United States President Barack Obama insists his government isn’t in the business of domestic surveillance, but one of his former advisers says that’s contrary to the truth.
"Everybody knows I love this president, but this is
ridiculous," former-Special Adviser for Green Jobs Van Jones
said Wednesday on CNN. "First of all, we do have a domestic
spying program, and what we need to be able to do is figure out
how to balance these things, not pretend like there’s no
balancing to be done.”
The remark made by Jones, who currently serves as a senior fellow at the Center for American Progress, directly contrasts with comments Obama made earlier in the week to late night talk show host Jay Leno.
“We don’t have a domestic spying program,” Obama told Leno during a Tuesday night interview. "What we do have are some mechanisms where we can track a phone number or an email address that we know is connected to some sort of terrorist threat."
Speaking to CNN’s Jake Tapper, Jones jabbed the president’s remarks while also assaulting the commander-in-chief’s record with regards to charging intelligence leakers like Bradley Manning and Edward Snowden with espionage.
Despite campaigning on a platform of utmost transparency, Obama and his administration have so far charged more leakers with espionage than all previous presidents combined twice over. Speaking to CNN, Jones challenged the president’s past behavior towards whistleblowers and suggested that Snowden, the 30-year-old leaker of classified National Security Agency documents, stands little chance of a fair trial in America.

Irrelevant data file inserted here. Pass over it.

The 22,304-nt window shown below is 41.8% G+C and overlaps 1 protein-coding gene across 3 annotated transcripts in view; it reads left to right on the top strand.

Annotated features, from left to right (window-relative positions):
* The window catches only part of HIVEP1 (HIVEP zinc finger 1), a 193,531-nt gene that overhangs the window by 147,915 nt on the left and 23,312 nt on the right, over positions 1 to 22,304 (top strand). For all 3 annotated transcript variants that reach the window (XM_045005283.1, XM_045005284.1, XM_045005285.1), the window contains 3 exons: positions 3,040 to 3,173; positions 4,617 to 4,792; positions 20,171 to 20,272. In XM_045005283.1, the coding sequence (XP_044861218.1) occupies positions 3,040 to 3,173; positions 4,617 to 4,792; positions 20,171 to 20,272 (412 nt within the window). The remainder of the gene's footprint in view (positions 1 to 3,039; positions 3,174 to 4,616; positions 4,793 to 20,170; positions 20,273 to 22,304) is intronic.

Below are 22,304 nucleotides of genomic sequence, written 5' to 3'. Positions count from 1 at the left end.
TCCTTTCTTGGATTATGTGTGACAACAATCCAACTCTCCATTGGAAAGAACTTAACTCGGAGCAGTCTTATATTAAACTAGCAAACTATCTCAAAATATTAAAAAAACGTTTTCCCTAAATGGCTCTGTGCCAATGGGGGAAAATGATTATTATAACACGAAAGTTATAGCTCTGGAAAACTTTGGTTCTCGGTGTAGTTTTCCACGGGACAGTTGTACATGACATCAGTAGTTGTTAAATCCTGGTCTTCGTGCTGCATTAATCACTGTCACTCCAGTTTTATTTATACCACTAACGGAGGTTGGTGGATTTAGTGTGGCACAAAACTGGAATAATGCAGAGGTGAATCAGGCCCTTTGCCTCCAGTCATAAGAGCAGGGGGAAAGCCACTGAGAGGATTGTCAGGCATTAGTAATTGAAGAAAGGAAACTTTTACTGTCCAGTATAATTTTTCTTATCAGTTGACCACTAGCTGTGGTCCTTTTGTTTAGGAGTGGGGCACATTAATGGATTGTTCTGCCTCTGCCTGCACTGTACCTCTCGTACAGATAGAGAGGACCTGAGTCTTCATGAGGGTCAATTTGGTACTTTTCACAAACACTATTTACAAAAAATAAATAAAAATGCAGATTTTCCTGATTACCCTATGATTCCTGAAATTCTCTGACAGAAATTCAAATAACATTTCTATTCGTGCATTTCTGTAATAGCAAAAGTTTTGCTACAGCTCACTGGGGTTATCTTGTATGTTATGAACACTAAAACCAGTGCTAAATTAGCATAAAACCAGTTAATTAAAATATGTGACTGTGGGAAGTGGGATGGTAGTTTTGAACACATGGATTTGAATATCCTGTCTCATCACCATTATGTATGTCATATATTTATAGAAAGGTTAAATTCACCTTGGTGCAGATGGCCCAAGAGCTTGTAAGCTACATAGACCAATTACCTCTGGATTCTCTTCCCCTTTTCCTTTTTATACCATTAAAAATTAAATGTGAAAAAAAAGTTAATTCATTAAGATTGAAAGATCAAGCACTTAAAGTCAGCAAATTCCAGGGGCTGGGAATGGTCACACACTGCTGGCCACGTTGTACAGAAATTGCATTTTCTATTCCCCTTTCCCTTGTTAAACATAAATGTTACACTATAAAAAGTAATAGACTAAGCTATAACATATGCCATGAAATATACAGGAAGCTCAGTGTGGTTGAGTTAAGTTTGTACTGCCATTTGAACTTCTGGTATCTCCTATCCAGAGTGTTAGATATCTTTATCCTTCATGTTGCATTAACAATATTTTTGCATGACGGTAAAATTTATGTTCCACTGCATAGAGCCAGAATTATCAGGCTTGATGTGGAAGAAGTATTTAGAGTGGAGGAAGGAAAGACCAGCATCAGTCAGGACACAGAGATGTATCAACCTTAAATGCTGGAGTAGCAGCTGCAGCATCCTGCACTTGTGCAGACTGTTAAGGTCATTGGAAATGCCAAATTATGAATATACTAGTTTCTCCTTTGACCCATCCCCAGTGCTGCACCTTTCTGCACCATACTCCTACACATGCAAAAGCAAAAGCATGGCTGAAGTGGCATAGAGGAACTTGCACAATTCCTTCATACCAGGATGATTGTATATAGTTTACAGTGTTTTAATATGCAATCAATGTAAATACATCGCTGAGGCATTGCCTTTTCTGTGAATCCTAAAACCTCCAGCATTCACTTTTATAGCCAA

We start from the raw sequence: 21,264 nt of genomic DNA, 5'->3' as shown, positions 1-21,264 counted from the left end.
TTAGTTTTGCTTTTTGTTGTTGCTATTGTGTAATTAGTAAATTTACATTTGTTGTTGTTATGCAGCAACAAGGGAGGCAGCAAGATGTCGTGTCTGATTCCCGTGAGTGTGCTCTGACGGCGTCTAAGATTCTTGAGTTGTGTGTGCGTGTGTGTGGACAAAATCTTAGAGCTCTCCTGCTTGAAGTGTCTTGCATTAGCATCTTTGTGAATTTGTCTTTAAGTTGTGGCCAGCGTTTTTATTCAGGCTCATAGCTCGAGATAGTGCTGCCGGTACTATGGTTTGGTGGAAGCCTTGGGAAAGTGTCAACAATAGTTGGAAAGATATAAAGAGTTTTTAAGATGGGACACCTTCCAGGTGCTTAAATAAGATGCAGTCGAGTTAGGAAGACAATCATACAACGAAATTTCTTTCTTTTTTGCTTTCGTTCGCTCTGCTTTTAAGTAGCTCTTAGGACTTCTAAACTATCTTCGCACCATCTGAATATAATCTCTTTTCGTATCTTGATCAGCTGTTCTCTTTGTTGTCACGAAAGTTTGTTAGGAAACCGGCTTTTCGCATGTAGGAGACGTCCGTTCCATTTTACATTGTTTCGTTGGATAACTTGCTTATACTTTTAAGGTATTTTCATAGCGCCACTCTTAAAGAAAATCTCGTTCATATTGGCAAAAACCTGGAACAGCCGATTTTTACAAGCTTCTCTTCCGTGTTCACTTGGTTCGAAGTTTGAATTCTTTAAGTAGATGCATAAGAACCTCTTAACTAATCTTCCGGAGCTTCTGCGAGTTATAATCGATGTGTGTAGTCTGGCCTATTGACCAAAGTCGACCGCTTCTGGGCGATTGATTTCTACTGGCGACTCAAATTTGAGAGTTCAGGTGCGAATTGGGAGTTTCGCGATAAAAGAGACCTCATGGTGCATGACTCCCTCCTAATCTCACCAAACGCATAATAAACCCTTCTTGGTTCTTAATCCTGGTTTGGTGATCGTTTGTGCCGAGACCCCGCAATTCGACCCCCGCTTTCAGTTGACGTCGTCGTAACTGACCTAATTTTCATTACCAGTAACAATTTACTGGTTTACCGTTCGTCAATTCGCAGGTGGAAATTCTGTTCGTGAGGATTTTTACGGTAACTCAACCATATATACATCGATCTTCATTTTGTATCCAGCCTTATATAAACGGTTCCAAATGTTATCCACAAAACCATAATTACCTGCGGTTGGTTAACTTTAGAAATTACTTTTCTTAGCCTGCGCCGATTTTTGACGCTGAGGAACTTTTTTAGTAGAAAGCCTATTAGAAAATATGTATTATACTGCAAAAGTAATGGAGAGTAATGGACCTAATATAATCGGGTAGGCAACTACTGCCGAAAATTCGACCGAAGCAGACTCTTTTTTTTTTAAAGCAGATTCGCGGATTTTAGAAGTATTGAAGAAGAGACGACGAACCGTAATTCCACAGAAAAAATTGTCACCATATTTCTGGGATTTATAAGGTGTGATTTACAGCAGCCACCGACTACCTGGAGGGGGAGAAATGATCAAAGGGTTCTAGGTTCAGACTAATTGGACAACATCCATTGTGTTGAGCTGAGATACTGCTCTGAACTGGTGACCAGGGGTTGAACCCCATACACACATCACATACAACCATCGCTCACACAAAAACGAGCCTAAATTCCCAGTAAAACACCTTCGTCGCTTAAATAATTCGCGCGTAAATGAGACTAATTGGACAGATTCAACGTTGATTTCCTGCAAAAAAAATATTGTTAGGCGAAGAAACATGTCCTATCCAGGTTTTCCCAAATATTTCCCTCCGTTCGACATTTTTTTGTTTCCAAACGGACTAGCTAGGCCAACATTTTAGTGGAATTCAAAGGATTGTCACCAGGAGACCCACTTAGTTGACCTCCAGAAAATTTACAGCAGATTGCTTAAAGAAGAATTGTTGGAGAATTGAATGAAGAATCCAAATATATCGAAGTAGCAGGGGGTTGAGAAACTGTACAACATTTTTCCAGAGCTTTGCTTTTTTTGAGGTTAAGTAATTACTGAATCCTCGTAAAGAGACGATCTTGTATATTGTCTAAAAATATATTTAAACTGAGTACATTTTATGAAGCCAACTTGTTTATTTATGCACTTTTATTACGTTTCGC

“But much more important, he said something else that I thought that was really awful,” Jones continued. He said that if somebody like Snowden wanted to be a whistleblower, they could have gone ahead.
“Well, hold on a second, sir. That is — you are right now prosecuting more whistleblowers – not only than any American president, than every American president combined! So you can’t then come out on Leno and yuck it up and say, 'Well, whistleblowers, come on out and we’ll treat you right.' because you haven’t been doing that.”
Last week, Russia approved Snowden’s request for asylum by allowing him a one-year stay overseas as charges of spying loom stateside. Meanwhile, days earlier a military judge convicted Army Private First Class Bradley Manning with multiple counts of espionage for his role in sharing classified material with the anti-secrecy website WikiLeaks. Manning’s court-martial is currently in its sentencing phase and could end with Col. Denise Lind sending him to prison for a maximum of 90 years.